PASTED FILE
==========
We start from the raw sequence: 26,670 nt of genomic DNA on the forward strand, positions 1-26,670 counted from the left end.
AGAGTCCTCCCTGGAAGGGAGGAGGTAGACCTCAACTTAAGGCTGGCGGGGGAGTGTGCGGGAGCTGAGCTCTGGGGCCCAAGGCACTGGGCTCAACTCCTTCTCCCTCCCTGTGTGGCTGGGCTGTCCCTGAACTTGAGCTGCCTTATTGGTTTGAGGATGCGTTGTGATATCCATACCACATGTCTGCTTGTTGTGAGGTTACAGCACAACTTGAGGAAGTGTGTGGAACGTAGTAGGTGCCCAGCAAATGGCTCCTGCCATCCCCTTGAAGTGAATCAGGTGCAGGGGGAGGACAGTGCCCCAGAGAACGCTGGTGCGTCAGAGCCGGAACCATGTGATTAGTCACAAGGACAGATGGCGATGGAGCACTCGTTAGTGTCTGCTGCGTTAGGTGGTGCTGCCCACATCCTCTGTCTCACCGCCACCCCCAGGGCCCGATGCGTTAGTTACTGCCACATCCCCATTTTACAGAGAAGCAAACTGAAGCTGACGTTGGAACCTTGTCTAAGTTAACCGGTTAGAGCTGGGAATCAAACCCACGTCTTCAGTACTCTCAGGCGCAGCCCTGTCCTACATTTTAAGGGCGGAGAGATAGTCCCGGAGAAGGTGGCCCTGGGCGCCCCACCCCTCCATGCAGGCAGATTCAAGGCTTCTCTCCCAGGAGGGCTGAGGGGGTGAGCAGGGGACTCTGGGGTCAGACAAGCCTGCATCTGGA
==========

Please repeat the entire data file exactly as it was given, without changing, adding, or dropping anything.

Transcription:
We start from the raw sequence: 26,670 nt of genomic DNA on the forward strand, positions 1-26,670 counted from the left end.
AGAGTCCTCCCTGGAAGGGAGGAGGTAGACCTCAACTTAAGGCTGGCGGGGGAGTGTGCGGGAGCTGAGCTCTGGGGCCCAAGGCACTGGGCTCAACTCCTTCTCCCTCCCTGTGTGGCTGGGCTGTCCCTGAACTTGAGCTGCCTTATTGGTTTGAGGATGCGTTGTGATATCCATACCACATGTCTGCTTGTTGTGAGGTTACAGCACAACTTGAGGAAGTGTGTGGAACGTAGTAGGTGCCCAGCAAATGGCTCCTGCCATCCCCTTGAAGTGAATCAGGTGCAGGGGGAGGACAGTGCCCCAGAGAACGCTGGTGCGTCAGAGCCGGAACCATGTGATTAGTCACAAGGACAGATGGCGATGGAGCACTCGTTAGTGTCTGCTGCGTTAGGTGGTGCTGCCCACATCCTCTGTCTCACCGCCACCCCCAGGGCCCGATGCGTTAGTTACTGCCACATCCCCATTTTACAGAGAAGCAAACTGAAGCTGACGTTGGAACCTTGTCTAAGTTAACCGGTTAGAGCTGGGAATCAAACCCACGTCTTCAGTACTCTCAGGCGCAGCCCTGTCCTACATTTTAAGGGCGGAGAGATAGTCCCGGAGAAGGTGGCCCTGGGCGCCCCACCCCTCCATGCAGGCAGATTCAAGGCTTCTCTCCCAGGAGGGCTGAGGGGGTGAGCAGGGGACTCTGGGGTCAGACAAGCCTGCATCTGGA